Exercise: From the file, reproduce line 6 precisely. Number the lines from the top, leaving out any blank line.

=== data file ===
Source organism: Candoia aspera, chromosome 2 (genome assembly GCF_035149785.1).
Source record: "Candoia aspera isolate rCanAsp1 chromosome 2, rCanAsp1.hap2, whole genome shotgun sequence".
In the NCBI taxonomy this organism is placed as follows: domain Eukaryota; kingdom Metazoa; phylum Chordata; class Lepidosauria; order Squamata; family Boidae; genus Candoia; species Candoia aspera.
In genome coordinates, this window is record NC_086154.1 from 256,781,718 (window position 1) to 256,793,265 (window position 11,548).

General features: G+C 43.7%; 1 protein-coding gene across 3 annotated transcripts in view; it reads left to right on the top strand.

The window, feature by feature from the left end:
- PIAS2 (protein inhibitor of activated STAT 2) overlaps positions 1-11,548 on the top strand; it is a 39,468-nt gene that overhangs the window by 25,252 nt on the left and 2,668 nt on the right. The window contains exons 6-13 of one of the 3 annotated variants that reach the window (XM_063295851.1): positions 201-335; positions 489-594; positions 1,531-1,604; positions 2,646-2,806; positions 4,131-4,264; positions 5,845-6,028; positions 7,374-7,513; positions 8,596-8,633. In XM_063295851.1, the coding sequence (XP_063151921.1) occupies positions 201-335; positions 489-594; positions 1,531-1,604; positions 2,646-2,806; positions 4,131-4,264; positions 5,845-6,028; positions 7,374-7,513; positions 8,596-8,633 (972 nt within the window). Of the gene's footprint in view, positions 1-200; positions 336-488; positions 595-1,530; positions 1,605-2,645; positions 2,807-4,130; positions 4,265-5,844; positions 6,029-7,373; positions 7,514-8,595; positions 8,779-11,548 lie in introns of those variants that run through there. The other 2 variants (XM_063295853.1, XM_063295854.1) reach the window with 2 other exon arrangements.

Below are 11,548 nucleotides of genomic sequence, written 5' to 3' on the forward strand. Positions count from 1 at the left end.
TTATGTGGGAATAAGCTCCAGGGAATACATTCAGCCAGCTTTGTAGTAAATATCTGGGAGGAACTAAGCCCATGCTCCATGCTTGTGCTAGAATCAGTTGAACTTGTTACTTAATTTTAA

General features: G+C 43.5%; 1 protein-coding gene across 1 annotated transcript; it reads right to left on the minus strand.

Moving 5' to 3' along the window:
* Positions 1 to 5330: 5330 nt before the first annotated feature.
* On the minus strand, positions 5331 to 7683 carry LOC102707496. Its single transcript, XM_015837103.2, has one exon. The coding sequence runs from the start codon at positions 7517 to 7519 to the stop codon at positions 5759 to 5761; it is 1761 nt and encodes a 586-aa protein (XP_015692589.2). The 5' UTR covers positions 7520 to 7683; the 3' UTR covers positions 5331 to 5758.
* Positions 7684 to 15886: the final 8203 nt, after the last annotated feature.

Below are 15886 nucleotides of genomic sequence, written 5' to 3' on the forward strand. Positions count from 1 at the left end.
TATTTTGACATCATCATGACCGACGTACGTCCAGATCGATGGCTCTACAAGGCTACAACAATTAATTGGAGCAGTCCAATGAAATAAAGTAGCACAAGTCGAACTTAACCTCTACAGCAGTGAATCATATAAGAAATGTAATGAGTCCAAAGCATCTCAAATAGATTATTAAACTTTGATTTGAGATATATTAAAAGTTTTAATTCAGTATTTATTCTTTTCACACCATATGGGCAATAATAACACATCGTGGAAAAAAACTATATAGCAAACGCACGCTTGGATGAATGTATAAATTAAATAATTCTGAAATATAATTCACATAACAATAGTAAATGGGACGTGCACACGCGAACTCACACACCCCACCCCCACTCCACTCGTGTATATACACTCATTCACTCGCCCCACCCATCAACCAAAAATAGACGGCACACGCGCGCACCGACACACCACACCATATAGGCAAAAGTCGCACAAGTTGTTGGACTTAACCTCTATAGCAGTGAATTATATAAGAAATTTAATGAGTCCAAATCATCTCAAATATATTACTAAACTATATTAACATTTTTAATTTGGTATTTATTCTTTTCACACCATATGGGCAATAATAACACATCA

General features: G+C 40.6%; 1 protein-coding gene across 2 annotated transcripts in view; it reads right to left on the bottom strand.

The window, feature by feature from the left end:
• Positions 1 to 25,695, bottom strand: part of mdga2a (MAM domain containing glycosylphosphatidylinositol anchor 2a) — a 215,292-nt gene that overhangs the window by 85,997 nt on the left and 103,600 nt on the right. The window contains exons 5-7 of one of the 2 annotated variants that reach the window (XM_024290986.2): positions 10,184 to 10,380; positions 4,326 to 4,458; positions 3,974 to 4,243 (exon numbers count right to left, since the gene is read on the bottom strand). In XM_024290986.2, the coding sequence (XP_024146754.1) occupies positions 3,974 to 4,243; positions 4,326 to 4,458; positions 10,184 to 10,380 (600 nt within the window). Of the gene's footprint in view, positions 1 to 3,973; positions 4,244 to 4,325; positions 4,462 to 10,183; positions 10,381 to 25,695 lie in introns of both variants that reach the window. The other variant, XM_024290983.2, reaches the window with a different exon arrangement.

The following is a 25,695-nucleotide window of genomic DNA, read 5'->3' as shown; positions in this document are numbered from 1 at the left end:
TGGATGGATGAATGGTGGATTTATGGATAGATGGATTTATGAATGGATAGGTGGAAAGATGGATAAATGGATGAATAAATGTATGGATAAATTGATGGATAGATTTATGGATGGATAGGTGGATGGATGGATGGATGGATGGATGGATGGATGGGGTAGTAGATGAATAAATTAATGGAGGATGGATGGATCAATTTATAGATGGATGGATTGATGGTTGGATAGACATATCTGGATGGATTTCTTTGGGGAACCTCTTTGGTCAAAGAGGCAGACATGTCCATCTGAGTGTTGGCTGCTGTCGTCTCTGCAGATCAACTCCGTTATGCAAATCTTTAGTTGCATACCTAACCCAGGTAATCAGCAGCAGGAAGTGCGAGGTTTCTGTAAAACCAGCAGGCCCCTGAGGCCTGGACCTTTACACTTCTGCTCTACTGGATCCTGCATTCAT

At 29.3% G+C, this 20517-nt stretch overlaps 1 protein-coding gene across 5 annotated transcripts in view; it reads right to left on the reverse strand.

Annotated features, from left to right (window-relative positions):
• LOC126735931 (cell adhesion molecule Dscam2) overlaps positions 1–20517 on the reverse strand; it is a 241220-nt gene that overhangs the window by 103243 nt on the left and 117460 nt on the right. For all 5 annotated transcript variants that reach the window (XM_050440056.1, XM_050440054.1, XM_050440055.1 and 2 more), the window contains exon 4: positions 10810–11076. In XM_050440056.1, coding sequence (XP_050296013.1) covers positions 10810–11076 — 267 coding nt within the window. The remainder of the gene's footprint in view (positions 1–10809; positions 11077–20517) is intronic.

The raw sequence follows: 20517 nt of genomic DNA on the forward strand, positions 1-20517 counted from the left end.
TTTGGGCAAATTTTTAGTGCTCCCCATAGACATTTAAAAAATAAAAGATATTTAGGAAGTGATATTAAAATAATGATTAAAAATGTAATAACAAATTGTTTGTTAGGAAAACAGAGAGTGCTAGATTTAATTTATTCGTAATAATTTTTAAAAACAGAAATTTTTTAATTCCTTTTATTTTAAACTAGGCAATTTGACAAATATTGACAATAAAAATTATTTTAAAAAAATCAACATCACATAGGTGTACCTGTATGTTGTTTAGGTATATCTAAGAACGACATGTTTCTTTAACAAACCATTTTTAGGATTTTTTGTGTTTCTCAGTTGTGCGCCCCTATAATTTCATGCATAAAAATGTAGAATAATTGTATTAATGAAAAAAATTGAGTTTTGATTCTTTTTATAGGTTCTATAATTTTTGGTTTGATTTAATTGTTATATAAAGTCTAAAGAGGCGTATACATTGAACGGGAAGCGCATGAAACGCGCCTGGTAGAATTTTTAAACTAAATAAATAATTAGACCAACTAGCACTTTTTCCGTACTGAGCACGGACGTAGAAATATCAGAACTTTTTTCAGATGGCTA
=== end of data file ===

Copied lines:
The window, feature by feature from the left end: